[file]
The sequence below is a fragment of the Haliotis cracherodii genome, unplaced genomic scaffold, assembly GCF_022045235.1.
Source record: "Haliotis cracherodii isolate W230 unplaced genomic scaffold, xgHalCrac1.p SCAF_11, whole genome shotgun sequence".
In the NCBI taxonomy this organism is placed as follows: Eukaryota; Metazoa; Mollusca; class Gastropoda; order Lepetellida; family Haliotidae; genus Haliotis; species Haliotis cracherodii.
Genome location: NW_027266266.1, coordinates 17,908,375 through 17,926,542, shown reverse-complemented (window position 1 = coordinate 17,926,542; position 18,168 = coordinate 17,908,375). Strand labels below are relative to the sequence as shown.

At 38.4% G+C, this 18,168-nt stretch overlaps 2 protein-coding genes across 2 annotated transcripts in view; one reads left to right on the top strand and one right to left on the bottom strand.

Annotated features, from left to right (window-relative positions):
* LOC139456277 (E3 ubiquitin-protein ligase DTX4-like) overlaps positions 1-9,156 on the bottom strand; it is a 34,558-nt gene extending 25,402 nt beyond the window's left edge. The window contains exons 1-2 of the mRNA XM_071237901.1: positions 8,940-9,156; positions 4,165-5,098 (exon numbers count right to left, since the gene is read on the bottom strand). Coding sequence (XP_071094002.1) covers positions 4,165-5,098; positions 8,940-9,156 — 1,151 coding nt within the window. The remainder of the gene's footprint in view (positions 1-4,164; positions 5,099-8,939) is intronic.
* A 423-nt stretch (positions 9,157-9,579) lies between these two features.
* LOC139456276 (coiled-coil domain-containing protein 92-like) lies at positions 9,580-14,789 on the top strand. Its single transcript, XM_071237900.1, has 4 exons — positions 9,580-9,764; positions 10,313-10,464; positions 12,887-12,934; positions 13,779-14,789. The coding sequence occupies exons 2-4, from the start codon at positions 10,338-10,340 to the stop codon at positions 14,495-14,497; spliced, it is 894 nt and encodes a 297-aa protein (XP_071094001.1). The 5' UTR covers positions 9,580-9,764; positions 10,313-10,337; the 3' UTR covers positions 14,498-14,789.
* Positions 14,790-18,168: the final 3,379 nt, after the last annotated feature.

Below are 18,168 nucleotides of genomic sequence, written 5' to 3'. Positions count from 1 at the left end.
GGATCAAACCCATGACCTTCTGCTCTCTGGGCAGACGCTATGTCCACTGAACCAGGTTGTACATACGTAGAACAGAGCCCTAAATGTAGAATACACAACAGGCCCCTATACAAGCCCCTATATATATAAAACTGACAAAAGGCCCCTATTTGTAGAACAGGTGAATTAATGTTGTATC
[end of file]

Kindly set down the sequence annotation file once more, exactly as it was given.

The sequence below is a fragment of the Haliotis cracherodii genome, unplaced genomic scaffold, assembly GCF_022045235.1.
Source record: "Haliotis cracherodii isolate W230 unplaced genomic scaffold, xgHalCrac1.p SCAF_11, whole genome shotgun sequence".
In the NCBI taxonomy this organism is placed as follows: Eukaryota; Metazoa; Mollusca; class Gastropoda; order Lepetellida; family Haliotidae; genus Haliotis; species Haliotis cracherodii.
Genome location: NW_027266266.1, coordinates 17,908,375 through 17,926,542, shown reverse-complemented (window position 1 = coordinate 17,926,542; position 18,168 = coordinate 17,908,375). Strand labels below are relative to the sequence as shown.

At 38.4% G+C, this 18,168-nt stretch overlaps 2 protein-coding genes across 2 annotated transcripts in view; one reads left to right on the top strand and one right to left on the bottom strand.

Annotated features, from left to right (window-relative positions):
* LOC139456277 (E3 ubiquitin-protein ligase DTX4-like) overlaps positions 1-9,156 on the bottom strand; it is a 34,558-nt gene extending 25,402 nt beyond the window's left edge. The window contains exons 1-2 of the mRNA XM_071237901.1: positions 8,940-9,156; positions 4,165-5,098 (exon numbers count right to left, since the gene is read on the bottom strand). Coding sequence (XP_071094002.1) covers positions 4,165-5,098; positions 8,940-9,156 — 1,151 coding nt within the window. The remainder of the gene's footprint in view (positions 1-4,164; positions 5,099-8,939) is intronic.
* A 423-nt stretch (positions 9,157-9,579) lies between these two features.
* LOC139456276 (coiled-coil domain-containing protein 92-like) lies at positions 9,580-14,789 on the top strand. Its single transcript, XM_071237900.1, has 4 exons — positions 9,580-9,764; positions 10,313-10,464; positions 12,887-12,934; positions 13,779-14,789. The coding sequence occupies exons 2-4, from the start codon at positions 10,338-10,340 to the stop codon at positions 14,495-14,497; spliced, it is 894 nt and encodes a 297-aa protein (XP_071094001.1). The 5' UTR covers positions 9,580-9,764; positions 10,313-10,337; the 3' UTR covers positions 14,498-14,789.
* Positions 14,790-18,168: the final 3,379 nt, after the last annotated feature.

Below are 18,168 nucleotides of genomic sequence, written 5' to 3'. Positions count from 1 at the left end.
GGATCAAACCCATGACCTTCTGCTCTCTGGGCAGACGCTATGTCCACTGAACCAGGTTGTACATACGTAGAACAGAGCCCTAAATGTAGAATACACAACAGGCCCCTATACAAGCCCCTATATATATAAAACTGACAAAAGGCCCCTATTTGTAGAACAGGTGAATTAATGTTGTATC